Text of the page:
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The Forgotten Foot–Part 3

The Forgotten Foot–Part 3

The Forgotten Foot–Part 3

Anyone who has spent any time thinking about improving their fitness or body composition has probably considered specific body parts or movement patterns that they would like to improve or change.  One area that never gets much attention is the foot.  Nobody ever talks about wanting to strengthen, improve mobility/stability, or address function in any other manner when it comes to the foot.  This is unfortunate as the foot is arguably one of the most important players when it comes to overall health and function.  There are between 100,000-2000,000 sensory receptors in the bottom of your foot.  This is 3rd only to the mouth and hands.  Dr. Emily Splichal DPM uses this fact to draw attention to the importance of training the foot and giving it the sensory input it needs in order for everything else above the foot (knees, hips, spine, etc.) to work and function properly.  Many of us now have rather sedentary lifestyles where find ourselves on our feet for about 1-2 hours per day.  Our footwear tends to be more along the lines of what strength coach Chris Duffin refers to as “foot coffins”.  Typical shoes worn in our society push our toes together, elevate our heel, and give very little sensory input to the sole of the foot.  These things all greatly hinder our foot’s ability to function the way it was designed to and to communicate important input further up the kinetic chain.  Rarely would a good Physical Therapist or Strength Coach advise permanently bracing or supporting a knee, elbow, or shoulder as a long-term solution to an injury or dysfunction.  Instead, they would get a health history, assess the involved joints and movement patterns, and then put together a plan of action to correct the dysfunction or discomfort.  However, when it comes to the foot, many podiatrists recommending orthotics or more supportive shoes.  While there may be some very limited situations that call for this, I don’t think it makes sense to permanently brace/cast your foot, and limit/eliminate sensory input in hopes of improving function.  When it comes to optimizing the foot and therefore the rest of the human body’s function, there are four main things to consider: Footwear, Soft Tissue work, Training, and Programming.  Over the next few weeks, I will address all of these.


Since the foot is made up of a number of small intricate muscles, it needs to be trained just like every other part of the body.  The simplest and most functional way to do this is to simply be on your feet standing, walking, and training with a minimalist style shoe or barefoot (when appropriate).  If opting to do things barefoot, I recommend doing things in clear open space with minimal foreign debris and with little likelihood of something being dropped on your foot.  Bodyweight movements and Barbell lifts work well for this function (with the exception of Sumo deadlifts) as a dropped weight will have a hard time finding its way to your foot.  Common sense should still prevail here–if something is causing pain, don’t do it.  There are also three, foot specific exercises that can be added in as part of your warm ups or simply done at home on non-training days.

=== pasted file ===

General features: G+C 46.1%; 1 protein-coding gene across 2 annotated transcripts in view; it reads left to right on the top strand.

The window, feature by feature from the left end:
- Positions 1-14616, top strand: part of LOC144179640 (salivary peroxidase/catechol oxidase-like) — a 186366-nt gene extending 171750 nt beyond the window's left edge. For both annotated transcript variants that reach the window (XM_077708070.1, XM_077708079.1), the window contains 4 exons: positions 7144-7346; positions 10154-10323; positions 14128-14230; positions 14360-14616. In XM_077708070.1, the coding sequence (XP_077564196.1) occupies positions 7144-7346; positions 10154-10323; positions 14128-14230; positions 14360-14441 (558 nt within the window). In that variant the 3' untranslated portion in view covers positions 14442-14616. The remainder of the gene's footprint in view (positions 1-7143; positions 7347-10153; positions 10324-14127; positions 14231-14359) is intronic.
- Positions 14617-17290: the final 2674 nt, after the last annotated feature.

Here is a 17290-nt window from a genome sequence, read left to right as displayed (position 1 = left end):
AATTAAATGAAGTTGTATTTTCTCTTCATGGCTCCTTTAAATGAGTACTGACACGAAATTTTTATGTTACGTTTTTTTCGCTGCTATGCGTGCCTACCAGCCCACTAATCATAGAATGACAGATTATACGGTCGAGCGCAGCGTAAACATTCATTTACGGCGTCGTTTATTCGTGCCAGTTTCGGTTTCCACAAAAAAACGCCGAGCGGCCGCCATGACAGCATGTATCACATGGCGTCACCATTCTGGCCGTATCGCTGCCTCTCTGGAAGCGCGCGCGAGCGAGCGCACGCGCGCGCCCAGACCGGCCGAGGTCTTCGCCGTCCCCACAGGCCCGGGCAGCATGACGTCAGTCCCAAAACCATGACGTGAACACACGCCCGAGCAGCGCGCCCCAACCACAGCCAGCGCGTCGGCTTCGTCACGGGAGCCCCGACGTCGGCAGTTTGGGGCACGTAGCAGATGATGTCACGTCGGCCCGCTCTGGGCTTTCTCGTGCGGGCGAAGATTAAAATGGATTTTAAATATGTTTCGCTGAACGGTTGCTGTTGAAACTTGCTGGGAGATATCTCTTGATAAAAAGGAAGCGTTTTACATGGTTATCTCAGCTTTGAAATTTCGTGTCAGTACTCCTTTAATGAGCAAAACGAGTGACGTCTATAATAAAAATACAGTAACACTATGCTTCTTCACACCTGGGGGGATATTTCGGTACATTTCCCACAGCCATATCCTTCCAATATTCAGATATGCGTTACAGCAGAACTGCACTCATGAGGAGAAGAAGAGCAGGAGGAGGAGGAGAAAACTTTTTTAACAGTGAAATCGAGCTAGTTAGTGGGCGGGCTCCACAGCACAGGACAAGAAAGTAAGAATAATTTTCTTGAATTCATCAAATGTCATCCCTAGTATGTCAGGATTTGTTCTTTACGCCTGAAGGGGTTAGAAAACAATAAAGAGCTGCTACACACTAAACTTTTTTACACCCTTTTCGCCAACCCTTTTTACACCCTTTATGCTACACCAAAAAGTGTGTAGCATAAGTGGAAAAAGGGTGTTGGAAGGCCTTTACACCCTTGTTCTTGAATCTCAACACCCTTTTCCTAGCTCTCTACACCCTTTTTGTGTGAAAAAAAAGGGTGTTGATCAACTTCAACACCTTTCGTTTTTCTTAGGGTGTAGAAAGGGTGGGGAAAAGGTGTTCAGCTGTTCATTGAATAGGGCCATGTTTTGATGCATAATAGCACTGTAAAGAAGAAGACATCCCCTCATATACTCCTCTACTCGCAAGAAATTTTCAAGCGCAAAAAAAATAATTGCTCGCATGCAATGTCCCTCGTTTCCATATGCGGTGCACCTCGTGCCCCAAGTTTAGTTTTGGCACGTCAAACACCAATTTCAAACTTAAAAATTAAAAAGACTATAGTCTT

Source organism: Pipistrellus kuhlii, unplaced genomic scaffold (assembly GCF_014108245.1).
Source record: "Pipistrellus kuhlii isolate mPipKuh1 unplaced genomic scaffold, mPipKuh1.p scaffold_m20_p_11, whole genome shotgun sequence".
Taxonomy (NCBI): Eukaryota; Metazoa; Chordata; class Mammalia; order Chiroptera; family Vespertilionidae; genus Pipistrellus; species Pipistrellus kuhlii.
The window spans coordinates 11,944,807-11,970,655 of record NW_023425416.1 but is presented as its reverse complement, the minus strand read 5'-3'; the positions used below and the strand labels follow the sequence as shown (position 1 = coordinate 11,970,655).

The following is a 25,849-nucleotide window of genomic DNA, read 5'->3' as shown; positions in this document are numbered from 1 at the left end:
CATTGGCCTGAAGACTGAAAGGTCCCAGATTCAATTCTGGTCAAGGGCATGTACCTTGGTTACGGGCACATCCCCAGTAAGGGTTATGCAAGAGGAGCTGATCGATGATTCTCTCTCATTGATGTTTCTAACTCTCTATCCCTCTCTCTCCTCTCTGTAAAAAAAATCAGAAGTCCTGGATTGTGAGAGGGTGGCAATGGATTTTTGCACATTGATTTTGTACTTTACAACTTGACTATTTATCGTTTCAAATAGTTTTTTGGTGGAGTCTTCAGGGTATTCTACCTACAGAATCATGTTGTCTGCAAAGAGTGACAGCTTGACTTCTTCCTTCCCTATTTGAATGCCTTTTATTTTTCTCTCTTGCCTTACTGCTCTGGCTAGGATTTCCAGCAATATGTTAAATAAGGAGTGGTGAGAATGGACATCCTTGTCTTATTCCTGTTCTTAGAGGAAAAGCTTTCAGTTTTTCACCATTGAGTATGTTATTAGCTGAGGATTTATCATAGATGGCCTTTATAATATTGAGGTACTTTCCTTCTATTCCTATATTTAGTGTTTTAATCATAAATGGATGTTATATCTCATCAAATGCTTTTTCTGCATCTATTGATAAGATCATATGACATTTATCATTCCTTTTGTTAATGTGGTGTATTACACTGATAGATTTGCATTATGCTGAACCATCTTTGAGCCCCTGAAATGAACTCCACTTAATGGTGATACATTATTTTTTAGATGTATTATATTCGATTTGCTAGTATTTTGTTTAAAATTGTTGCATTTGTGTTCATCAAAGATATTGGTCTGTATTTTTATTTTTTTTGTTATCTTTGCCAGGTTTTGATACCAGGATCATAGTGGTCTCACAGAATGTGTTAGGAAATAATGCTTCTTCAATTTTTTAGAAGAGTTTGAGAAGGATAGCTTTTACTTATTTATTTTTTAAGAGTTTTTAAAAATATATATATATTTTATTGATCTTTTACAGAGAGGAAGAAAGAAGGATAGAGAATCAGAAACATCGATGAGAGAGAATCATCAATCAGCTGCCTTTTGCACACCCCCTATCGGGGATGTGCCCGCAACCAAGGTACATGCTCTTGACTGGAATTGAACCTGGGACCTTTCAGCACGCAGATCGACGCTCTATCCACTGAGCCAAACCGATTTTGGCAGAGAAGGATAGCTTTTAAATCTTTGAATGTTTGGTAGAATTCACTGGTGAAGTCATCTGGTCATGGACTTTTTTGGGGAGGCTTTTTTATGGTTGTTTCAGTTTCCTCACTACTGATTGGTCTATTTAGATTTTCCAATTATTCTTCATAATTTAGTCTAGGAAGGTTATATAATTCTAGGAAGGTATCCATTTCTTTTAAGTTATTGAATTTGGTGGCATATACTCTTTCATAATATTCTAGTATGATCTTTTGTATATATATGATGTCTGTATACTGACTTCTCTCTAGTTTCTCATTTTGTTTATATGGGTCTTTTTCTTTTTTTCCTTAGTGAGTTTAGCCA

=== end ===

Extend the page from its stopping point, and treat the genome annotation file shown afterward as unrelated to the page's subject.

• Toe Lifts: Start with the foot flat and weight evenly distributed. Push the big toe down into the floor while simultaneously lifting the four “baby” toes into the air.  Hold this for a five count.  Do five reps in this fashion.  Next, reverse the movement by pressing the baby toes down into the ground and lifting the big toe.  Hold for five seconds.  Perform five reps in this manner.  Press the toes down, don’t curl them.  Perform 1-2 sets.  If you are unable to execute these correctly, simply use your hand to assist holding the toes that should stay down on their own.
  • Tripod Foot: Start with the foot on the floor with weight evenly distributed. Create a tripod with your foot be gripping the floor with your foot.  This is done by pressing all toes down into the floor.  Again, do  not curl the toes.  You should feel the arch of your foot lift higher off the floor when this is done.  The weight distribution should be like a tripod with the weight evenly distributed between the heel, ball of the foot behind the big toe, and ball of the foot behind the pinky toe.  Hold for five seconds, for five reps, and perform 1-2 sets.
  • Ankle Rollouts: Start with the foot flat on the floor and weight evenly distributed. Roll your weight onto the lateral edge of your foot like you would with an ankle sprain, only in a slow and controlled manner.  You should feel some light tension on the lateral portion of your ankle.  Briefly hold and then return to your starting position.  Perform five reps per side for one set.  Do not press beyond mild discomfort.

Just like any other muscle group, it is not advised to train the foot every day or all the time.  They need time to rest and recover as well.  If new to addressing the needs of your foot, start slow.  Starting with one training session/week, or 15 minutes of each training session, and/or implementing the above foot drills is a great way to start.

Jeff Tirrell, CSCS, CSFC, Pn1

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